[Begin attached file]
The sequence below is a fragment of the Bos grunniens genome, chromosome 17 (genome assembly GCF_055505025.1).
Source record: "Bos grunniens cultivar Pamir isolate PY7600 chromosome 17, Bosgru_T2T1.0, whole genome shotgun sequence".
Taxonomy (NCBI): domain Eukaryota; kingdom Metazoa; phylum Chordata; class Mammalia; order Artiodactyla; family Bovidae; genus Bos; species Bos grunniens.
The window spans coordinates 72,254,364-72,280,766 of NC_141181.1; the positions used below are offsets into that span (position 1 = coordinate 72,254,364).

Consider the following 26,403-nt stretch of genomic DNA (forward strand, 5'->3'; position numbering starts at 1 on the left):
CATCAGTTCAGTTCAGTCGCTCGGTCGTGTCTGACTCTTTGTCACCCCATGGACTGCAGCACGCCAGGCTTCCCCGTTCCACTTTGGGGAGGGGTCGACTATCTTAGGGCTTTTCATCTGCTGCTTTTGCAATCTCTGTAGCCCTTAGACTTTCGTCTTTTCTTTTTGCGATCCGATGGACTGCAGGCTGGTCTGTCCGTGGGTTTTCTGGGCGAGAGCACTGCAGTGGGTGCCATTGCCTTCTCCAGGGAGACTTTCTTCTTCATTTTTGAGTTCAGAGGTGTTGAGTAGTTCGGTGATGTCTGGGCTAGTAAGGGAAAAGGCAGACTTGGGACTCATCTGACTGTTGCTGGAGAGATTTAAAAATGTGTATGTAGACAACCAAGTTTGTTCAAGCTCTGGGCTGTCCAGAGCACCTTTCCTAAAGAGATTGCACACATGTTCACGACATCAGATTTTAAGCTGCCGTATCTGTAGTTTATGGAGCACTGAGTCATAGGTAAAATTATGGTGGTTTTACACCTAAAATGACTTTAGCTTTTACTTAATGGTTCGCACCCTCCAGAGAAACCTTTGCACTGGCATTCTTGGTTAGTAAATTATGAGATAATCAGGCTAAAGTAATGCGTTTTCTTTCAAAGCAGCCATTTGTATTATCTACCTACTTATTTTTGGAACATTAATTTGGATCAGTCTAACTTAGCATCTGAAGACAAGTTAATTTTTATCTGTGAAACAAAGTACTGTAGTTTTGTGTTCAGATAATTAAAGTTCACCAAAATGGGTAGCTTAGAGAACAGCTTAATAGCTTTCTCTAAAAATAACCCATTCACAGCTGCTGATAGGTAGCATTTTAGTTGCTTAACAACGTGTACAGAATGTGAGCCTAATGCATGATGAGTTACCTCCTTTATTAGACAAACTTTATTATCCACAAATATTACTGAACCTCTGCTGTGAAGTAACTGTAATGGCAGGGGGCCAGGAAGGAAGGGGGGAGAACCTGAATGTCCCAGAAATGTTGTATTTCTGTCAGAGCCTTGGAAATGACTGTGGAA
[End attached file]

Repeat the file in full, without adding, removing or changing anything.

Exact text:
The sequence below is a fragment of the Bos grunniens genome, chromosome 17 (genome assembly GCF_055505025.1).
Source record: "Bos grunniens cultivar Pamir isolate PY7600 chromosome 17, Bosgru_T2T1.0, whole genome shotgun sequence".
Taxonomy (NCBI): domain Eukaryota; kingdom Metazoa; phylum Chordata; class Mammalia; order Artiodactyla; family Bovidae; genus Bos; species Bos grunniens.
The window spans coordinates 72,254,364-72,280,766 of NC_141181.1; the positions used below are offsets into that span (position 1 = coordinate 72,254,364).

Consider the following 26,403-nt stretch of genomic DNA (forward strand, 5'->3'; position numbering starts at 1 on the left):
CATCAGTTCAGTTCAGTCGCTCGGTCGTGTCTGACTCTTTGTCACCCCATGGACTGCAGCACGCCAGGCTTCCCCGTTCCACTTTGGGGAGGGGTCGACTATCTTAGGGCTTTTCATCTGCTGCTTTTGCAATCTCTGTAGCCCTTAGACTTTCGTCTTTTCTTTTTGCGATCCGATGGACTGCAGGCTGGTCTGTCCGTGGGTTTTCTGGGCGAGAGCACTGCAGTGGGTGCCATTGCCTTCTCCAGGGAGACTTTCTTCTTCATTTTTGAGTTCAGAGGTGTTGAGTAGTTCGGTGATGTCTGGGCTAGTAAGGGAAAAGGCAGACTTGGGACTCATCTGACTGTTGCTGGAGAGATTTAAAAATGTGTATGTAGACAACCAAGTTTGTTCAAGCTCTGGGCTGTCCAGAGCACCTTTCCTAAAGAGATTGCACACATGTTCACGACATCAGATTTTAAGCTGCCGTATCTGTAGTTTATGGAGCACTGAGTCATAGGTAAAATTATGGTGGTTTTACACCTAAAATGACTTTAGCTTTTACTTAATGGTTCGCACCCTCCAGAGAAACCTTTGCACTGGCATTCTTGGTTAGTAAATTATGAGATAATCAGGCTAAAGTAATGCGTTTTCTTTCAAAGCAGCCATTTGTATTATCTACCTACTTATTTTTGGAACATTAATTTGGATCAGTCTAACTTAGCATCTGAAGACAAGTTAATTTTTATCTGTGAAACAAAGTACTGTAGTTTTGTGTTCAGATAATTAAAGTTCACCAAAATGGGTAGCTTAGAGAACAGCTTAATAGCTTTCTCTAAAAATAACCCATTCACAGCTGCTGATAGGTAGCATTTTAGTTGCTTAACAACGTGTACAGAATGTGAGCCTAATGCATGATGAGTTACCTCCTTTATTAGACAAACTTTATTATCCACAAATATTACTGAACCTCTGCTGTGAAGTAACTGTAATGGCAGGGGGCCAGGAAGGAAGGGGGGAGAACCTGAATGTCCCAGAAATGTTGTATTTCTGTCAGAGCCTTGGAAATGACTGTGGAA